In the last round the second youngest player in Group A (Magnus Carlsen) was paired against the youngest (Fabiano Caruana) who gave him a good run for his money! The third youngest, Sergey Karjakin, was last year's winner.
In the B-Group the youngest participant (Anish Giri) won the tournament. However in the third pool there were several promising schoolboys, but the winner was Li Chao who is already pushing on middle-age at 21!
Here are the youngest players in each pool:
|/C||Robin Van Kampen||NED||2456||2539||1994||15?|
In a quiet line of the Spanish, after some typical manoeuvring Carlsen found an interesting piece sacrifice, but Caruana found a way to give back the material under promising circumstances.
Rather than suffer a chronically-bad bishop the Norwegian sought to open play with the downside of losing a pawn.
The knight ending favoured Black but Carlsen held.
Short sacrificed a couple of pieces to expose Black's king, however it only led to a perpetual check.
Kramnik didn't feel like taking any risks against Karjakin's solid set-up and acquiesced to a draw.
Ivanchuk and Leko indulged in mass simplification which led to a drawn endgame.
Anand played a nice combination that liberated his position. In the process he was able to net two pawns and a rook for a couple of minor pieces and ultimately dynamic equality.
Nakamura and Tiviakov manoeuvred with the American having the bishop pair and the naturalized Dutchman some compensating space.
Eventually the bishops became too strong and the presence of passed pawns on both wings ensured that Nakamura won. The only winner in Group-A today.
Tiviakov has had several long-winded cat-and-mouse struggles in this event, so perhaps he was the most tired of the pair.
Shirov was again happy to indulge in complications with Dominguez. A classic Sicilian scenario with opposite sides castling, White pushing his kingside pawns and Black expanding on the other flank.
Shirov seemed to have tipped the balance in his favour with the cheeky capture of Black's a-pawn and created dangerous threats. However Dominguez gave as good as he got before offering a draw with a piece for two pawns, although his king was the weaker.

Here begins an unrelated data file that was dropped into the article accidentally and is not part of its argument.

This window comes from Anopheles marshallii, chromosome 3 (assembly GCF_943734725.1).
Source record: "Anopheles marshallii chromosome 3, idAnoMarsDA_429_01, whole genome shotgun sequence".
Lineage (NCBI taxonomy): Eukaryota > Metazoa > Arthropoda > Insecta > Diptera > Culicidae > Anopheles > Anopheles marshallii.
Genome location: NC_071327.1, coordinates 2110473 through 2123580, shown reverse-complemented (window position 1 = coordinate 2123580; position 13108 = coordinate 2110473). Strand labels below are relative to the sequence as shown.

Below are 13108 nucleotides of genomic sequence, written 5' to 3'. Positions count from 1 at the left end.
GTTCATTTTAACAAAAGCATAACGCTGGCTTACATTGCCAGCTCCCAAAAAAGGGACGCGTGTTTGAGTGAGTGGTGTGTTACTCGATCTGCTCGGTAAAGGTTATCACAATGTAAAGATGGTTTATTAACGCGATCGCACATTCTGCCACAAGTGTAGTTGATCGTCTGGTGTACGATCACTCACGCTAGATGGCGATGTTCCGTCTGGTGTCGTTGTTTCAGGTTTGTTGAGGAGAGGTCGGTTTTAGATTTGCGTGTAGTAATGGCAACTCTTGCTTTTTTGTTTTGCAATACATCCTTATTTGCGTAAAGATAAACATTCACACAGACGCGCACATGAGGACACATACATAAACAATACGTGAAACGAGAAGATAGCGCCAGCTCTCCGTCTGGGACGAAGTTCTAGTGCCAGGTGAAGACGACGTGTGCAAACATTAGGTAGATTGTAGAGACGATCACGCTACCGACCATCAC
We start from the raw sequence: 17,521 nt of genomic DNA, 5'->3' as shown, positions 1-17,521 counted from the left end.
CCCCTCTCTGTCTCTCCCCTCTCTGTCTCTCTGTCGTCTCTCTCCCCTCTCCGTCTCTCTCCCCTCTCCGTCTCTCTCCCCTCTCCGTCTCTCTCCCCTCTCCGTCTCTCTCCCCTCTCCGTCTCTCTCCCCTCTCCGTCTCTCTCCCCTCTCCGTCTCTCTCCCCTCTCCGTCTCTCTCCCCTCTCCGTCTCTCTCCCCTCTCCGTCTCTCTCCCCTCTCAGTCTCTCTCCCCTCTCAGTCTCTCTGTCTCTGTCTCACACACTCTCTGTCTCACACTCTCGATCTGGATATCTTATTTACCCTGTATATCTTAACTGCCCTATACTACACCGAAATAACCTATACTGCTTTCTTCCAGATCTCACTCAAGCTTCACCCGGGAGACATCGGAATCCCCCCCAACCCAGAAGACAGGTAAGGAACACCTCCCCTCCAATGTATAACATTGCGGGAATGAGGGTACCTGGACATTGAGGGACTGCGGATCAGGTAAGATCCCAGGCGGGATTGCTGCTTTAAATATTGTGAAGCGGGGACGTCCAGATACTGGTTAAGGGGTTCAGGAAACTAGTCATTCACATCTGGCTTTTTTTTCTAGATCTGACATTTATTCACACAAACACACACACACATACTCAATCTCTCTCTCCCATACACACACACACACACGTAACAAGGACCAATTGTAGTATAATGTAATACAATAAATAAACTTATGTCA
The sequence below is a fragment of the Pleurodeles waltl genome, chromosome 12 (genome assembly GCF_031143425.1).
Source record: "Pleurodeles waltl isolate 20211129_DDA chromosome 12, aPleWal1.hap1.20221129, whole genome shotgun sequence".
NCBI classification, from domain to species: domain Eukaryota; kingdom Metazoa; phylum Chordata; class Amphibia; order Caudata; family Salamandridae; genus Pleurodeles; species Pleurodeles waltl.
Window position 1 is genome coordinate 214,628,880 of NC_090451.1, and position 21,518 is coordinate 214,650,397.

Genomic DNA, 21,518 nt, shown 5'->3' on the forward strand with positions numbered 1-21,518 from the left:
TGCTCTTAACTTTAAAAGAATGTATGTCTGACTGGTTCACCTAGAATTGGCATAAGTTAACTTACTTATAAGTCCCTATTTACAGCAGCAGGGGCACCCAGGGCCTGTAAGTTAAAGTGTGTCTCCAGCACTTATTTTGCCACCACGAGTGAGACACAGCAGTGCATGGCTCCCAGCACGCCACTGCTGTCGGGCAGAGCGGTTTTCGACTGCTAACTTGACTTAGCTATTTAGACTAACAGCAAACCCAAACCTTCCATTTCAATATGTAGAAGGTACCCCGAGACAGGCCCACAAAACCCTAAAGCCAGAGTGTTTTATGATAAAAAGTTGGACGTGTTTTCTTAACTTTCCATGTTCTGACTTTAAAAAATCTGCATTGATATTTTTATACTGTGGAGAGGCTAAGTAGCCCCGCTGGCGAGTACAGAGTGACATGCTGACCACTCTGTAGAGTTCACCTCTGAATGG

|Loek van Wely||NED||2641||0.5-0.5||Viswanathan Anand||IND||2790||D45||Semi-Slav|
|Nigel Short||ENG||2696||0.5-0.5||Jan Smeets||NED||2657||C43||Petroff's Defence|
|Hikaru Nakamura||USA||2708||1-0||Sergey Tiviakov||NED||2662||B01||Scandinavian Defence|
|Magnus Carlsen||NOR||2810||0.5-0.5||Fabiano Caruana||ITA||2675||C77||Spanish 5 d3|
|Vassily Ivanchuk||UKR||2749||0.5-0.5||Peter Leko||HUN||2739||D46||Semi-Slav|
|Alexei Shirov||ESP||2723||0.5-0.5||Leinier Dominguez||CUB||2712||B94||Sicilian Najdorf|
|Vladimir Kramnik||RUS||2788||0.5-0.5||Sergey Karjakin||RUS||2720||E15||Queen's Indian Defence|
Just another couple of weeks at the office for Carlsen who gained only a couple of ELO points in becoming the 2010 champion.
Even so, this will make it even harder for his rivals to catch him in the world rankings.
|11=||Loek van Wely||NED||2641||5|
See the latest video report here plus, in case you missed them before, those covering the earlier rounds.
A draw was enough to be first alone and a draw it was for the revelation of this year's congress: Anish Giri.
|Wesley So||PHI||2656||0.5-0.5||Anna Muzychuk||SLO||2523||E32||Nimzoindian Classical|
|Varuzhan Akobian||USA||2628||1-0||David Howell||ENG||2606||D85||Gruenfeld Exchange|
|Parimarjan Negi||IND||2621||0.5-0.5||Anish Giri||NED||2588||C43||Petroff's Defence|
|Penteala Harikrishna||IND||2672||0.5-0.5||Tomi Nyback||FIN||2643||D31||Slav Noteboom|
|Liviu-Dieter Nisipeanu||ROM||2681||0.5-0.5||Emil Sutovsky||ISR||2666||B86||Sicilian Sozin|
|Dimitri Reinderman||NED||2573||0.5-0.5||Ni Hua||CHN||2657||A16||English Opening|
|Arkadij Naiditsch||GER||2687||1-0||Erwin l'Ami||NED||2615||C12||French McCutcheon|
Nine points in such a strong tournament is a remarkable score by anyone let alone a 15-year-old! It will be interesting to see how well Anish Giri does in next year's elite section.
Naiditsch continued his storming finish and manages to steal second place.
The fight for second place between Gupta and Robson was won by the Indian who then ensured himself of second alone.
Vocaturo wins to make a maximum 7/7 with White and van Kempen beat Kuipers to share third with the Italian.
|Daniele Vocaturo||ITA||2495||1-0||Soumya Swaminathan||IND||2323||B19||Caro-Kann Defence|
|Sjoerd Plukkel||NED||2279||0.5-0.5||Benjamin Bok||NED||2322||C45||Scotch Game|
|Li Chao||CHN||2604||1-0||Zhaoqin Peng||NED||2402||C18||French Winawer|
|Robin van Kampen||NED||2456||1-0||Stefan Kuipers||NED||2340||B51||Sicilian Moscow/Rossolimo|
|Kjetil Lie||NOR||2547||0-1||Marya Muzychuk||UKR||2447||A26||English Opening|
|Nils Grandelius||SWE||2515||0-1||Robin Swinkels||NED||2495||B48||Sicilian Taimanov|
|Abhijeet Gupta||IND||2577||1-0||Ray Robson||USA||2570||E01||Catalan Opening|
Li Chao won again to get to ten points. He was in deadly form throughout except for his loss with White to Grandelius in the seventh round.
Early leader Robson ran out of steam in the second half of the marathon event and slipped to equal fifth.
|3=||IM||Robin van Kempen||NED||2456||8|
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